A few factors are responsible, says Lucie Greene, worldwide director of the Innovation Group. Sure, there appears to a more holistic view of consumption, informed by a heightened awareness of the politics behind food and nutrition. But even more significant is the rise of what Greene refers to as 'experience culture'.
"The impulse to share on social media and project this curated, aspirational identity has become a big part of enjoying food," says Greene. "It's accelerated the metabolism of food trends whereby things that seemed marginal, exotic or even unpalatable are suddenly considered cool at a much quicker rate. So many people now see themselves as adventurous foodies that it's having massive implications for brands, especially mass-market ones, who are forced to up their game."
Whether brands will be enticed by a bug bandwagon remains unclear, however. The future of edible insect farming – projected to be worth over £230m in the next five years – is clouded by uncertainty. Existing US and European health standards do not adequately regulate insects as a food source. The resulting grey area means the fledgling sector has been operating on an ad hoc basis, which can hinder production plans and deter long-term investment.
The European Council has been reviewing regulations with the aim of introducing amended legislation by the end of the year. It's anticipated that the use of both whole and partial insects will effectively be treated as 'novel foods': items that do not have a significant history of human consumption in the EU before May 1997, when the Novel Foods Regulation was introduced. Clearly, that framework exists to protect consumer health. But the associated costs and administrative burdens of meeting its thorough guidelines may prove prohibitive to small-scale farmers.
"Legislation is always conservative and, in this case, it's hampering the innovation," says Professor Arnold van Huis.
Perhaps a more reliable way of gauging the future is in understanding how our eating habits have evolved. Just a matter of decades ago, sushi was considered unappealing to Western tastes, olive oil was something you bought in a pharmacy and kiwis were unknown outside China. But what gives a food trend staying power is its ability to stick in people's awareness.
"We're hardwired to like certain foods but so much of it has to do with availability and cultural knowledge," says Dr Rachel E Black. She's a culinary anthropologist based in Connecticut and president of the Society for the Anthropology of Food and Nutrition. "If you look at the introduction of chocolate or even sugar to Europe, there was a trickle-down effect where it was initially available to a limited few, usually of a higher social class. Then came aspirational consumption through a desire to be associated with that class or level of access."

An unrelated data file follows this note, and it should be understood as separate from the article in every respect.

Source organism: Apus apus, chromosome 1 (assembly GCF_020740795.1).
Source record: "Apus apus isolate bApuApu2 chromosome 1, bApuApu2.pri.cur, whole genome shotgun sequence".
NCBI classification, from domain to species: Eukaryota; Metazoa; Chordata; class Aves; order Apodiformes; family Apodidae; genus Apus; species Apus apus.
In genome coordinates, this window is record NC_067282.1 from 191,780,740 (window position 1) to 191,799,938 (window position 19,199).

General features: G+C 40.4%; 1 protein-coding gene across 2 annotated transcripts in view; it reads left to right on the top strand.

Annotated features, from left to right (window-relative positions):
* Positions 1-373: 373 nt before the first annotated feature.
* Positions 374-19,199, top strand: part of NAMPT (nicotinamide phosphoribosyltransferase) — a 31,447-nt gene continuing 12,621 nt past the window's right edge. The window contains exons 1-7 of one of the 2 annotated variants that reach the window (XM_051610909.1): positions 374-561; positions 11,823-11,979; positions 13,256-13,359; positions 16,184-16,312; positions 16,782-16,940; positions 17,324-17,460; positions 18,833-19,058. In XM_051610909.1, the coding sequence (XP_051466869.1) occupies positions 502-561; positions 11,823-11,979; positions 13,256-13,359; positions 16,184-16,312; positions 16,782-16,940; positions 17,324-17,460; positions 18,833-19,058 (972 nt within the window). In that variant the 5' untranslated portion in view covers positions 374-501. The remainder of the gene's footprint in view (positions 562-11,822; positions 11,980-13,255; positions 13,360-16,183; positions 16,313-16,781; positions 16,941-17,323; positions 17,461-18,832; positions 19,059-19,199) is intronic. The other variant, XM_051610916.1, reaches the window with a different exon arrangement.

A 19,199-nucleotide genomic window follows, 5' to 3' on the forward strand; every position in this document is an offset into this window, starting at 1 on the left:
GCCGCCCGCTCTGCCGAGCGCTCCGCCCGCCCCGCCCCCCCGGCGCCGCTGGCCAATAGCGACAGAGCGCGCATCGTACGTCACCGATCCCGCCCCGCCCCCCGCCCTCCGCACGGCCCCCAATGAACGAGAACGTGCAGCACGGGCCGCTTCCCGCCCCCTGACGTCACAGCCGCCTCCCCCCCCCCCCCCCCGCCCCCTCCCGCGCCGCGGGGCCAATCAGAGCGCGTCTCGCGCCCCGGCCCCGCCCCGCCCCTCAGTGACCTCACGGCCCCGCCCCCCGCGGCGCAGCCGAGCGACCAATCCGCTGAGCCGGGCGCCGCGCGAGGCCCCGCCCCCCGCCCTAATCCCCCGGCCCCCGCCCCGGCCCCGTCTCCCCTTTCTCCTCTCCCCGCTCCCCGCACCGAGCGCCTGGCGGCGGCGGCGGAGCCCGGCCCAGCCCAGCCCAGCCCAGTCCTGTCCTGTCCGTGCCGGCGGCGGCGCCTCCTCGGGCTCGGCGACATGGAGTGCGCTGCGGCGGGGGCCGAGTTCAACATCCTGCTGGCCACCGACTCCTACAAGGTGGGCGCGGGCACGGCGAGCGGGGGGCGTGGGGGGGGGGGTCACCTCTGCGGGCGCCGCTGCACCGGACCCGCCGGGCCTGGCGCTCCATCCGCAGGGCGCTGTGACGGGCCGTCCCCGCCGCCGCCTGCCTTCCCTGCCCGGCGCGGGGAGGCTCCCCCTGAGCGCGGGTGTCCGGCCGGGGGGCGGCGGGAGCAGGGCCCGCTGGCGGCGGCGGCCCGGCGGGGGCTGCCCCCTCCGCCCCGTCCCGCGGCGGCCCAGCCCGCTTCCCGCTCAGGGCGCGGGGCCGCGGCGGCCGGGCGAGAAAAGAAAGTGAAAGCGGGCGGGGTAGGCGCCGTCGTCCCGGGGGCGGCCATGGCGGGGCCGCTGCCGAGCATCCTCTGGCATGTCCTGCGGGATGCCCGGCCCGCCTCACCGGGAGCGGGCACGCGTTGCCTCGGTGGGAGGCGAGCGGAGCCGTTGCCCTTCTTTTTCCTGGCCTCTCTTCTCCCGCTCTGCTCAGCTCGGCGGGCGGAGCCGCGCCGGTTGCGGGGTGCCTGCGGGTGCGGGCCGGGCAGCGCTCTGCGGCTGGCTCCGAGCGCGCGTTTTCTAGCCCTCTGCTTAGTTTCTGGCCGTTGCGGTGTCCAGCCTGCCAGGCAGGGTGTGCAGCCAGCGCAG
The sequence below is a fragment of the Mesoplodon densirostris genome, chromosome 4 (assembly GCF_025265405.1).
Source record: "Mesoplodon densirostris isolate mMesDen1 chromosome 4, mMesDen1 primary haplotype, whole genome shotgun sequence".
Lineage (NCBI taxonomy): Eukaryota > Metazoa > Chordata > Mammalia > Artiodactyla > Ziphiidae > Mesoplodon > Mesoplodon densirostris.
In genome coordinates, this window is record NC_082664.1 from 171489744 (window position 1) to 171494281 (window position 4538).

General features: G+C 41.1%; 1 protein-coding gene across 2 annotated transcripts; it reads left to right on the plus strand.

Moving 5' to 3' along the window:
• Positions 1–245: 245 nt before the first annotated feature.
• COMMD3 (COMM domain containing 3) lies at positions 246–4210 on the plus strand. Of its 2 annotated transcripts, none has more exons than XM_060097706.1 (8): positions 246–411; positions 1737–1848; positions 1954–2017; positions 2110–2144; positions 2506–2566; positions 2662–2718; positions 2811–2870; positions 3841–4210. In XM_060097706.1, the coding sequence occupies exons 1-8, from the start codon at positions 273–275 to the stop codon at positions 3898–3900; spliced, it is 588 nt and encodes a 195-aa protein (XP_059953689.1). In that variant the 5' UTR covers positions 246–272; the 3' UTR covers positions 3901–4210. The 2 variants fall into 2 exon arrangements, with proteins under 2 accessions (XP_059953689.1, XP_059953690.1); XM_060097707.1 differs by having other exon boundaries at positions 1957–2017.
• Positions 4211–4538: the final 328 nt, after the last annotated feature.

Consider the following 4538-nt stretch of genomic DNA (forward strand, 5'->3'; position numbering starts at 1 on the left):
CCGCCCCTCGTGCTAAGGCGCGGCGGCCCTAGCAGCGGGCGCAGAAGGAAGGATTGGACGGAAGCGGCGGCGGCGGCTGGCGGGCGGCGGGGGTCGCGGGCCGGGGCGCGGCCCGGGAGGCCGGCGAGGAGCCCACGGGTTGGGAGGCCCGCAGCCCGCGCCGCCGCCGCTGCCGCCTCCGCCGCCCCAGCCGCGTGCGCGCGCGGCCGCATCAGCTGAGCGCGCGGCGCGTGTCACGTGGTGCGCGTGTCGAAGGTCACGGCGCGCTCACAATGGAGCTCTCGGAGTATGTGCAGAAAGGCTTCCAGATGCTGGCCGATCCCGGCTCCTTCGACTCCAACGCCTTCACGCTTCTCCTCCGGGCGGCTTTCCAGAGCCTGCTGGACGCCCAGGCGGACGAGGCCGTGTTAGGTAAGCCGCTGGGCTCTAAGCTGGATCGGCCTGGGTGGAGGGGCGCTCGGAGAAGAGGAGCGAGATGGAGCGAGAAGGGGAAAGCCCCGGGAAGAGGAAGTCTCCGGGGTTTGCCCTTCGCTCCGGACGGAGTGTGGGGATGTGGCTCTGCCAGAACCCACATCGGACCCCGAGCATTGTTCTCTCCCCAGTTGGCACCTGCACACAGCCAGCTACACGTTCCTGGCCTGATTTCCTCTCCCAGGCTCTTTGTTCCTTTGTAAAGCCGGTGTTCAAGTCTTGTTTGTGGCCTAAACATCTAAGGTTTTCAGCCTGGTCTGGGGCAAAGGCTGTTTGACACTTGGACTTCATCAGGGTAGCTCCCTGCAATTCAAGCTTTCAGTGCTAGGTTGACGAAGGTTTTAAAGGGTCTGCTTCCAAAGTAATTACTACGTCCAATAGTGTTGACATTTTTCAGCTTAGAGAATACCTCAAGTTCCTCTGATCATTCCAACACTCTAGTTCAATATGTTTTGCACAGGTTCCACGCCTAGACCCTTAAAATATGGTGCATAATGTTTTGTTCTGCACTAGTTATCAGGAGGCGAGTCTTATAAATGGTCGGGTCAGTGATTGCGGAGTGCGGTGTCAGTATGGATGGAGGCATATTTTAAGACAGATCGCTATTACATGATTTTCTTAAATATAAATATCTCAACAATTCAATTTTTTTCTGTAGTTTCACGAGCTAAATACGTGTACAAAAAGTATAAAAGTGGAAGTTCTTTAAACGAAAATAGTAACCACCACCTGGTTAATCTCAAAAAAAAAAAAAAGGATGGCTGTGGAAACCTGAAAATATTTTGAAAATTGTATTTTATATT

Black believes that today's technological world has altered that dynamic. People are discovering things for themselves and, as soon as that interest reaches niche-level, the food industry is primed to grab hold of it. So the question we're left with is whether the same interconnectedness that has revolutionised the way we eat could also solve a food crisis.
"I think if we're being really optimistic, yes," says Black. "But even in the current state, the distribution of the world's food supply is unequal. The challenge we're facing is difficult because, as with other crises, it's ultimately political. Look at the current refugee crisis: we could resolve that but we're not. So how is our response to a food crisis going to be any different or any simpler?"
In terms of forecasts, it probably won't be. Humanity's anxiety over food security is long-standing. A 2006 book, Meals to Come: A History of the Future of Food by Warren Belasco, chronicles a long line of wake-up calls, cornucopian visions and egalitarian arguments dating back centuries. Black says the upside of these predictions, even when they're dystopian, is that they engage us in thinking about what's happening to our food system.
"What's exciting is that people are recognising food as being important in their lives and the lives of others," she says. "So much of how we communicate today seems to be alienating in many ways. We're rarely together in the same space. That's why I think people just aren't ready to let go of the social and cultural aspects to eating. They see food as an outlet for doing something meaningful. Maybe that's not a very forward-looking hope or prediction but it brings us back to basics, because food is a basic. It's something that connects us all."